Circling the Sun will appeal to readers who enjoyed The Paris Wife and who have not read other stories of Kenya’s colonial era, particularly Beryl Markham’s memoir or Karen Blixen’s Out of Africa. It’s a juicy read but repetitive in many of its details and expressions. Writers of historical fiction will take note to examine how the author leaps from historical fact into juicy fiction. For writers of bibliography, Circling the Sun provides a cautionary tale. Beware that you can become so engrossed in your research and character that you may slip deeply into your material and repeat phrases and scenes that are iconic and recognizable, leaving this reader scratching her head.

When Circling the Sun by Paula McLain about the flyer Beryl Markham came my way, I could hardly begin to start reading. Having read Markham’s memoir West with the Sun, I looked forward to McLain’s take on this adventurous woman’s life. I had also read Out of Africa by Markham’s contemporary Isak Dineson / Karen Blixen, and watched the movie of the same name many times (partly because I love John Barry’s soundtrack, which captures my mood-memories from a month long visit I made to Kenya in 2010). Another contemporary of Beryl Markham, Idina Sackville, has been written about in Frances Osborne’s The Bolter. Besides these stories, a bookshelf dedicated to African writing and writers brims. So, I curled up in my favourite chair with a tea ready to learn more and perhaps have my eyes opened to a new take on the early 20th century era when Kenya was a British colony and change was rampant.

Circling the Sun focuses on Beryl Markam’s childhood, which is unique—even when compared to that of other settler children—but l learned little that was new, although perhaps a bit more detail. Markham’s young adulthood as portrayed in Circling the Sun is limited to troubled relationships—with both men and women. The bibliography takes us up to her early flying days but doesn’t examine her flight across the Atlantic or her life after the landmark adventure (perhaps McLain hopes for a sequel). The sun Beryl Markham circles in this book is not the one that follows her across the ocean; it is, I suppose, the sun of youth’s annual seasons.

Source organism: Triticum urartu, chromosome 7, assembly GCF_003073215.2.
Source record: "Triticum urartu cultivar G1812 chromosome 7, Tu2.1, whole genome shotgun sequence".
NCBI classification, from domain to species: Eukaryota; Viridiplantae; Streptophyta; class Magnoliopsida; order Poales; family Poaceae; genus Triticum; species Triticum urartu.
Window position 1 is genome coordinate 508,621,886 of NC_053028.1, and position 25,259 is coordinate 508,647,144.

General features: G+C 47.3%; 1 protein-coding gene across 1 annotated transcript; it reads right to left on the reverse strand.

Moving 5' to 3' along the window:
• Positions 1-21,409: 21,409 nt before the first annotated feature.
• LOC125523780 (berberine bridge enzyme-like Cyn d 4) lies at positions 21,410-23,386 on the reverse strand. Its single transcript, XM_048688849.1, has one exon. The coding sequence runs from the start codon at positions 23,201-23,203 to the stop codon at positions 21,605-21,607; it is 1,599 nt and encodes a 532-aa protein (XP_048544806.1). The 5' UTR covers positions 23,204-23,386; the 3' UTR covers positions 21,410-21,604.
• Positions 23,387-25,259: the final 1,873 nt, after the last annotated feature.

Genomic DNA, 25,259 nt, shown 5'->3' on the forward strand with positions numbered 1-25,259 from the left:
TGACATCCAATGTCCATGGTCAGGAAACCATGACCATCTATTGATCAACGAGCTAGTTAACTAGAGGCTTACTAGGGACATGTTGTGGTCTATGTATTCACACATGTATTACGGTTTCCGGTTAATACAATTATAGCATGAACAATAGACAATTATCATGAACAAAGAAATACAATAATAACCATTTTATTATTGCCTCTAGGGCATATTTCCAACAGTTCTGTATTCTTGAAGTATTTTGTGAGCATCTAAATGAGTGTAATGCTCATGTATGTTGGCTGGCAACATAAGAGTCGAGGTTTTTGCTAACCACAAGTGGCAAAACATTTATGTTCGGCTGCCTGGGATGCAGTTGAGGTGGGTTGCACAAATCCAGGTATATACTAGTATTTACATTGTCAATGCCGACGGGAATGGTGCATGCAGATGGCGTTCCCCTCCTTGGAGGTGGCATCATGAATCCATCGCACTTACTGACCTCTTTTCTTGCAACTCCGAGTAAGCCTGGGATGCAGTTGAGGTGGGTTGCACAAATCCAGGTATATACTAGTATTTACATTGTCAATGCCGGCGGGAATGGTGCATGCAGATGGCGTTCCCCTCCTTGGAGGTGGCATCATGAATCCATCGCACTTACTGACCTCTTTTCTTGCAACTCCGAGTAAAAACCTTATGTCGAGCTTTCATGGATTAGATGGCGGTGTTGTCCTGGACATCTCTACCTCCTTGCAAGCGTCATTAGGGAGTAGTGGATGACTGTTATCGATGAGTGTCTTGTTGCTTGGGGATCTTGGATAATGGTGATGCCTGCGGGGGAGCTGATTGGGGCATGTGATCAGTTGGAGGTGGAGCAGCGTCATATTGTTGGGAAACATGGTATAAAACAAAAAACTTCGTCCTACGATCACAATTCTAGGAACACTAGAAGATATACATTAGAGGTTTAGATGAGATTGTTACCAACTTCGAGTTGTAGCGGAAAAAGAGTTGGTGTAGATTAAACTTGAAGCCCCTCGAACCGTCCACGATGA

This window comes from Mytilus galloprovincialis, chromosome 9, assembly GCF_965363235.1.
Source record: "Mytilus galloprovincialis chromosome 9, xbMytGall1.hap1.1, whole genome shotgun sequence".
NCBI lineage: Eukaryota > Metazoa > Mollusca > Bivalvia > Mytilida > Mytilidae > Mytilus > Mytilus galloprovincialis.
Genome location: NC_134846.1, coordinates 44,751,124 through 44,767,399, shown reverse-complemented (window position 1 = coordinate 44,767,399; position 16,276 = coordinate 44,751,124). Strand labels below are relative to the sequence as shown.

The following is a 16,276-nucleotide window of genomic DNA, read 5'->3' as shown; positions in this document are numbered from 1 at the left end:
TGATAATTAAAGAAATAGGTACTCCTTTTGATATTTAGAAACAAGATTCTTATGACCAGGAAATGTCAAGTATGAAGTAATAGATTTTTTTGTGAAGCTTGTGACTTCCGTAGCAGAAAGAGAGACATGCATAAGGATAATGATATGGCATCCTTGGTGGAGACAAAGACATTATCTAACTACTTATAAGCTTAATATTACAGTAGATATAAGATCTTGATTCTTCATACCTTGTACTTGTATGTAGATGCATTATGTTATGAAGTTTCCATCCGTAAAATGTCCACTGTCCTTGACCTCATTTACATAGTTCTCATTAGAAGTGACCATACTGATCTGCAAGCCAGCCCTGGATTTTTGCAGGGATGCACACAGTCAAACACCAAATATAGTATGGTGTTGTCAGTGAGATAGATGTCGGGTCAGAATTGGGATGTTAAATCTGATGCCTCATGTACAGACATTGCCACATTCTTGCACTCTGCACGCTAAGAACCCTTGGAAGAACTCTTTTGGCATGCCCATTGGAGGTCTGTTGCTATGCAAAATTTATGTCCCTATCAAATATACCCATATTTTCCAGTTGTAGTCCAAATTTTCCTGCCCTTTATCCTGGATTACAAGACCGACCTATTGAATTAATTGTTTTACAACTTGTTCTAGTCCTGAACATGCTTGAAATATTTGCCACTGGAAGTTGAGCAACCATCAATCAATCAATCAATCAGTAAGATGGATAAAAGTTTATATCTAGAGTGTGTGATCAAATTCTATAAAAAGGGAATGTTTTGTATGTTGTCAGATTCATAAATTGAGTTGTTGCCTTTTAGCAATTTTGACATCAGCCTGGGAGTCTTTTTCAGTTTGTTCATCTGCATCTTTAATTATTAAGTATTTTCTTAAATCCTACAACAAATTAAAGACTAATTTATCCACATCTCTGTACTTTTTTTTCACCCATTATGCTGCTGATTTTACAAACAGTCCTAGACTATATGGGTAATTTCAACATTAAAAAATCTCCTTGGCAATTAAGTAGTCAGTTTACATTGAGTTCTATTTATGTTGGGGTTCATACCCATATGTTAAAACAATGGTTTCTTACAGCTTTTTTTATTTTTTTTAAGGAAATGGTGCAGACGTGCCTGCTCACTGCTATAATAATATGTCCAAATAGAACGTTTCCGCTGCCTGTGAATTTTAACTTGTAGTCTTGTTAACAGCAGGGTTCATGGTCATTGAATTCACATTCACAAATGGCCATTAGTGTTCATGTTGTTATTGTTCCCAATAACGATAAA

With a publisher like Bond Street Books / Doubleday, I anticipated original information and new revelations about the woman, place, and time. Too frequently as I read, I found phrases and images that felt repetitive from my other reading and Out of Africa the movie. For example, “I was in real trouble now”; “ ‘Oh, Berkeley, I’ve got myself in deep this time’”; and “I…lay my hand on his chest, feeling along the slick buttons of his shirt and the perfect piped edge of the cotton,” which is pretty much what Karen Blixen does to Denys in the movie. Perhaps someone who is not familiar with Beryl Markham’s memoir and with other writing about Kenya, especially during the early 20th century colonial era, might enjoy Paula McLain’s take on Markham’s life. However, if you are looking for a light read about a fictionalized woman during an exciting era, Circling the Sun will entertain you.

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Available through your local bookstore or online: Circling the Sun

Book Review: The Gathering by Anne Enright

Readers will simply fall into this story—its events; its place. The writers among us might read beneath the beautiful words to think about how Anne Enright untangles memory and truth.

I do not know the truth, or I do not know how to tell the truth. All I have are stories, night thoughts, the sudden convictions that uncertainty spawns. All I have are ravings, more like.

The Gathering by Anne Enright is a provocative family saga that delves into questions of secrets, memory and truth. At its heart is the story of a sister and her brother, their intense attachment within the milieu of a big Irish, multi-generational family.

I know, as I write about these three things: the jacket, the stones, and my brother’s nakedness underneath his clothes, that they require me to deal in facts. It is time to put an end to the shifting stories and the waking dreams. It is time to call an end to romance and just say what happened in Ada’s house, the year that I was eight and Liam was barely nine.

It is also the story of marriage and children—the people we choose to live our lives with and the ones we don’t—the choices we make and decisions (or circumstances) made for us.

This sounds like a tangled, complicated story, but Enright’s writing is smooth and lyrical. The novel moves forward, while conversely it slips back into the lingering puzzles of childhood—with extraordinary and enviable storytelling skill.

The Gathering is an Irish story as only Irish writers write (think Joyce, the poetry of Seamus Heaney). It is grounded in Ireland. About three-quarters of the way along, Enright says,

This is what shame does. This is the anatomy and mechanism of a family—a whole fucking country—drowning in shame.

But if you’re not a political or history buff, don’t let that stop you from reading this unflinching look at life, life’s struggle for love. I am not alone in finding The Gathering a story to read; Anne Enright won the Man Booker Prize in 2007.

Reading as a Writer, pay particular attention to the pace of the story, how the author keeps you turning pages. Think, also, about the opening sentence: